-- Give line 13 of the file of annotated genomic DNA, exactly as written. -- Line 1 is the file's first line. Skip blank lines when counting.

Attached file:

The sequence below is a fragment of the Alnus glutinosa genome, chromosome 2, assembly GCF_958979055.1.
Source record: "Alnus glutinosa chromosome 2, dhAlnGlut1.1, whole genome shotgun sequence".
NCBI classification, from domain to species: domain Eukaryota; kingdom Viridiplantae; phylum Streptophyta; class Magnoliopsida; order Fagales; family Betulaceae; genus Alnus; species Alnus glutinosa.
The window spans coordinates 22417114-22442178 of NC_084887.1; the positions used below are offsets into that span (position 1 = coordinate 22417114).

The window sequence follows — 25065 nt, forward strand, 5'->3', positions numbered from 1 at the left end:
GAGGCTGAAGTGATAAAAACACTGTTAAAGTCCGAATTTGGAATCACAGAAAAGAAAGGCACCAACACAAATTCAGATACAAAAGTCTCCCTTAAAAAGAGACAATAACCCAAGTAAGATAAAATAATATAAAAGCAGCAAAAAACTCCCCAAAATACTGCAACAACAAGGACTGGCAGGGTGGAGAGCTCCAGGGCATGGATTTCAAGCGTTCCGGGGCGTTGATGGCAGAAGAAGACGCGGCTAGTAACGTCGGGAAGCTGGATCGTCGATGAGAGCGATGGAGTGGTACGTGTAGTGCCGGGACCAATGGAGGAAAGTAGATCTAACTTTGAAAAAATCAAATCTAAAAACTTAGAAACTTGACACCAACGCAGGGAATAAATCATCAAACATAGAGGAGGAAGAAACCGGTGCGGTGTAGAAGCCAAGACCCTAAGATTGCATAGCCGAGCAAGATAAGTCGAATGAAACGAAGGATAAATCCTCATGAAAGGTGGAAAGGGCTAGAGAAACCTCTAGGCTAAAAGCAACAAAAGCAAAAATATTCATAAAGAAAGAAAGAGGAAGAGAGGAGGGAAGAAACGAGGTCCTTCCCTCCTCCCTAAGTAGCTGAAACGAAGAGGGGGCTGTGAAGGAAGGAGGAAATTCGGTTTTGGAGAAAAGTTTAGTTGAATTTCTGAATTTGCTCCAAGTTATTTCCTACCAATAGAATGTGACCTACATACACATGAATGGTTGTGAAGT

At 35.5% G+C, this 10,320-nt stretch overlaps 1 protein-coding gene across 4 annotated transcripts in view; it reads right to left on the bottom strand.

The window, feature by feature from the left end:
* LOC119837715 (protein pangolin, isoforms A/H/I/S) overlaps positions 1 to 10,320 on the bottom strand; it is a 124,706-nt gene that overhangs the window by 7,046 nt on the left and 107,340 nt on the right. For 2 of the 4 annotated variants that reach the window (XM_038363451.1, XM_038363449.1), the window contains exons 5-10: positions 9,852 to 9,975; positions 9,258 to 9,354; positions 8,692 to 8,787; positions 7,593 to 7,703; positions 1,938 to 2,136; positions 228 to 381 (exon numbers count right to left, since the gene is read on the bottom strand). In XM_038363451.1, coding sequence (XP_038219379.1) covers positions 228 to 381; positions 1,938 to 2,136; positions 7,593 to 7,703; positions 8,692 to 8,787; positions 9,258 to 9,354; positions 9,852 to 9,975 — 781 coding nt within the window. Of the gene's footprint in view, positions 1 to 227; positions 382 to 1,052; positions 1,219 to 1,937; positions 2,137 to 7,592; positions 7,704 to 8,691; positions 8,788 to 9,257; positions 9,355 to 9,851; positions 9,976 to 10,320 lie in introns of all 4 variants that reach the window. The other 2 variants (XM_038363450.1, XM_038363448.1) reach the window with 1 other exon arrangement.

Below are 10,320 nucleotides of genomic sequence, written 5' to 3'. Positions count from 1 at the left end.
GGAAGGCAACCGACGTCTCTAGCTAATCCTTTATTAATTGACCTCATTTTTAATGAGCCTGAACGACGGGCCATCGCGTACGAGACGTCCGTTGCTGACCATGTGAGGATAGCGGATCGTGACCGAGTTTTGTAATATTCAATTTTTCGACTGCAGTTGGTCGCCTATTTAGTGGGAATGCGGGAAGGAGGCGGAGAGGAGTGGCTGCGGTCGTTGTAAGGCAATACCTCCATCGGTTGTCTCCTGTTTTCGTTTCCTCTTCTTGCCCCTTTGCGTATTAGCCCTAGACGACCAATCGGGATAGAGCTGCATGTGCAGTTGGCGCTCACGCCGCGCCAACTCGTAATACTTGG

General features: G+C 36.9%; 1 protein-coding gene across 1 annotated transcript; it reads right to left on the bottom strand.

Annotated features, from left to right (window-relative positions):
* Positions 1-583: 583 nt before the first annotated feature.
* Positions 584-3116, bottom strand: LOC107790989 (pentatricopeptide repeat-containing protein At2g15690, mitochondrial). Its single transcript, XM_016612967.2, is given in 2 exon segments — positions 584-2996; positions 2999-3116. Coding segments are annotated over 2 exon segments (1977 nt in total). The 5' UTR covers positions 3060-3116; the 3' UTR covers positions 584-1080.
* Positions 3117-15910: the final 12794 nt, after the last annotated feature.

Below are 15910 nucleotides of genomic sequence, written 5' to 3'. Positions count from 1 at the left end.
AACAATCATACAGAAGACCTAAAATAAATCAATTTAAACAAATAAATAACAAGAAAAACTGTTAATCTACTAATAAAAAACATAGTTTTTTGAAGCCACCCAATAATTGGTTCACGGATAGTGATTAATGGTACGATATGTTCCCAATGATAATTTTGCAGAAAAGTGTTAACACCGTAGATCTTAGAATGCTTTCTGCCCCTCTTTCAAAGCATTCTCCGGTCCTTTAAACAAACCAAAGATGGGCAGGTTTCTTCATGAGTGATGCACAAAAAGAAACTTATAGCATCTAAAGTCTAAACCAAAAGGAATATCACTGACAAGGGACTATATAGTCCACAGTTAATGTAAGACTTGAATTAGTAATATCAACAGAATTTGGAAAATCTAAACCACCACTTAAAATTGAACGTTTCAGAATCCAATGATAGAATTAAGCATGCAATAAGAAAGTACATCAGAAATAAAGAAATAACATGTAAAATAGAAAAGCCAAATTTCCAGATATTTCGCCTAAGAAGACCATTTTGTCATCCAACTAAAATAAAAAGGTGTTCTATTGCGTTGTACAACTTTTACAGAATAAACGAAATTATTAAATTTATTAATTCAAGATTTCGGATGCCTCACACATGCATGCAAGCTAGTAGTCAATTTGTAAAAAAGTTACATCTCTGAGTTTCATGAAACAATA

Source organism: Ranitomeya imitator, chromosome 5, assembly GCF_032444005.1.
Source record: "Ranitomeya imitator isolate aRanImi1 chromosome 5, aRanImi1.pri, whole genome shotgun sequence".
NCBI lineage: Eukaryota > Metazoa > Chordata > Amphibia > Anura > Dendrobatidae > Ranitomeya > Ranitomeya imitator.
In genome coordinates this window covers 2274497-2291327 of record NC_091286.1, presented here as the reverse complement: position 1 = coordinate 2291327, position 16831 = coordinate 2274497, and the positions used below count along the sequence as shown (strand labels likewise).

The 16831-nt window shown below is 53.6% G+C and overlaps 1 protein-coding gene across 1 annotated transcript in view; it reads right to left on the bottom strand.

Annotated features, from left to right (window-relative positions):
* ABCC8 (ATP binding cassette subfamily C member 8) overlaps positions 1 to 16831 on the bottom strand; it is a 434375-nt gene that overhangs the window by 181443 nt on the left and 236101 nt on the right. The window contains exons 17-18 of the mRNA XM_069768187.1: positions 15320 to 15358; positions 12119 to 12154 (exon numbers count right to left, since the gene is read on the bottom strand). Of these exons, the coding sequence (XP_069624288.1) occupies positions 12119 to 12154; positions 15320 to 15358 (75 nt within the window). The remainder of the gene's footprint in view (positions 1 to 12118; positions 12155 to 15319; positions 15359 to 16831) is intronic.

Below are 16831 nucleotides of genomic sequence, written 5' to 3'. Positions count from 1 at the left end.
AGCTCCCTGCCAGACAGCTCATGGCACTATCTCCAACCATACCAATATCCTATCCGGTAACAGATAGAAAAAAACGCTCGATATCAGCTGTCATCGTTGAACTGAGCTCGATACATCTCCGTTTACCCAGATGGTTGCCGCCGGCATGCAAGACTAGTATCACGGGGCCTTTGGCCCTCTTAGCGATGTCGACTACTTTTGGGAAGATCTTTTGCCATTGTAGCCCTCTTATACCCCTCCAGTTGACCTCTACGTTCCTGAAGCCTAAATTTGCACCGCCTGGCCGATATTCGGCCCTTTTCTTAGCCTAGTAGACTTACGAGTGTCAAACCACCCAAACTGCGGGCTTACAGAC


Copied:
Annotated features, from left to right (window-relative positions):